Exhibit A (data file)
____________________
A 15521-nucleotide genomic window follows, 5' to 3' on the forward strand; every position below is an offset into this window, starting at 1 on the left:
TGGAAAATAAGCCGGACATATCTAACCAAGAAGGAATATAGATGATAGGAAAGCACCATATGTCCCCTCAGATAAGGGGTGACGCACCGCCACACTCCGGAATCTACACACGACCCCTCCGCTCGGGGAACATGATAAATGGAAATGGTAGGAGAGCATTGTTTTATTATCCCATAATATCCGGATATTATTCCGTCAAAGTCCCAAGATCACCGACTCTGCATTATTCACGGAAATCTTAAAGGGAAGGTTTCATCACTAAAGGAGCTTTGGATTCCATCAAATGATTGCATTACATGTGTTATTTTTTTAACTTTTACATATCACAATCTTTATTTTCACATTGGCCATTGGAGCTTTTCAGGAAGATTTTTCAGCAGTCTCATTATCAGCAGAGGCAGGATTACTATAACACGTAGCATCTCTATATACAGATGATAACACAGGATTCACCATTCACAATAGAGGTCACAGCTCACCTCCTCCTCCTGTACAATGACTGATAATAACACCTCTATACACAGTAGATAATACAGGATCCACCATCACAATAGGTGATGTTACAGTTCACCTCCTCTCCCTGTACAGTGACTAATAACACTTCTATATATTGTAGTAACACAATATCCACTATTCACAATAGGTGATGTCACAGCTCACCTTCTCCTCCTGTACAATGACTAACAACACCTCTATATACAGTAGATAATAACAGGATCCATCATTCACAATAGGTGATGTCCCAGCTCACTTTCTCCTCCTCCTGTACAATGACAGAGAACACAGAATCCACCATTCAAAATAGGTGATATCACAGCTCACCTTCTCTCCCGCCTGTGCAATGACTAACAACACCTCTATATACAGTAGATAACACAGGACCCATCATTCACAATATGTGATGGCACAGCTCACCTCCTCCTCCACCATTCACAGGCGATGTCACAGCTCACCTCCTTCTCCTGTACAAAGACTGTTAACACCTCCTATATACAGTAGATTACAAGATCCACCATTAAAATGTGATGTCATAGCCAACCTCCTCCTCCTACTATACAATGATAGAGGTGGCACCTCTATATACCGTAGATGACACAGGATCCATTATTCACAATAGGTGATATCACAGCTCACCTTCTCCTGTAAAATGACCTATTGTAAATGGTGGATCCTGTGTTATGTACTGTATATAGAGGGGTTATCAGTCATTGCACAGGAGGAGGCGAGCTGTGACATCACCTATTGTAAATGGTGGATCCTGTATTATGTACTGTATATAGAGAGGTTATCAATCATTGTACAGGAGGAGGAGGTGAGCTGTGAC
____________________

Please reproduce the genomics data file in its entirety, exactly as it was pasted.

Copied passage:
A 15521-nucleotide genomic window follows, 5' to 3' on the forward strand; every position below is an offset into this window, starting at 1 on the left:
TGGAAAATAAGCCGGACATATCTAACCAAGAAGGAATATAGATGATAGGAAAGCACCATATGTCCCCTCAGATAAGGGGTGACGCACCGCCACACTCCGGAATCTACACACGACCCCTCCGCTCGGGGAACATGATAAATGGAAATGGTAGGAGAGCATTGTTTTATTATCCCATAATATCCGGATATTATTCCGTCAAAGTCCCAAGATCACCGACTCTGCATTATTCACGGAAATCTTAAAGGGAAGGTTTCATCACTAAAGGAGCTTTGGATTCCATCAAATGATTGCATTACATGTGTTATTTTTTTAACTTTTACATATCACAATCTTTATTTTCACATTGGCCATTGGAGCTTTTCAGGAAGATTTTTCAGCAGTCTCATTATCAGCAGAGGCAGGATTACTATAACACGTAGCATCTCTATATACAGATGATAACACAGGATTCACCATTCACAATAGAGGTCACAGCTCACCTCCTCCTCCTGTACAATGACTGATAATAACACCTCTATACACAGTAGATAATACAGGATCCACCATCACAATAGGTGATGTTACAGTTCACCTCCTCTCCCTGTACAGTGACTAATAACACTTCTATATATTGTAGTAACACAATATCCACTATTCACAATAGGTGATGTCACAGCTCACCTTCTCCTCCTGTACAATGACTAACAACACCTCTATATACAGTAGATAATAACAGGATCCATCATTCACAATAGGTGATGTCCCAGCTCACTTTCTCCTCCTCCTGTACAATGACAGAGAACACAGAATCCACCATTCAAAATAGGTGATATCACAGCTCACCTTCTCTCCCGCCTGTGCAATGACTAACAACACCTCTATATACAGTAGATAACACAGGACCCATCATTCACAATATGTGATGGCACAGCTCACCTCCTCCTCCACCATTCACAGGCGATGTCACAGCTCACCTCCTTCTCCTGTACAAAGACTGTTAACACCTCCTATATACAGTAGATTACAAGATCCACCATTAAAATGTGATGTCATAGCCAACCTCCTCCTCCTACTATACAATGATAGAGGTGGCACCTCTATATACCGTAGATGACACAGGATCCATTATTCACAATAGGTGATATCACAGCTCACCTTCTCCTGTAAAATGACCTATTGTAAATGGTGGATCCTGTGTTATGTACTGTATATAGAGGGGTTATCAGTCATTGCACAGGAGGAGGCGAGCTGTGACATCACCTATTGTAAATGGTGGATCCTGTATTATGTACTGTATATAGAGAGGTTATCAATCATTGTACAGGAGGAGGAGGTGAGCTGTGAC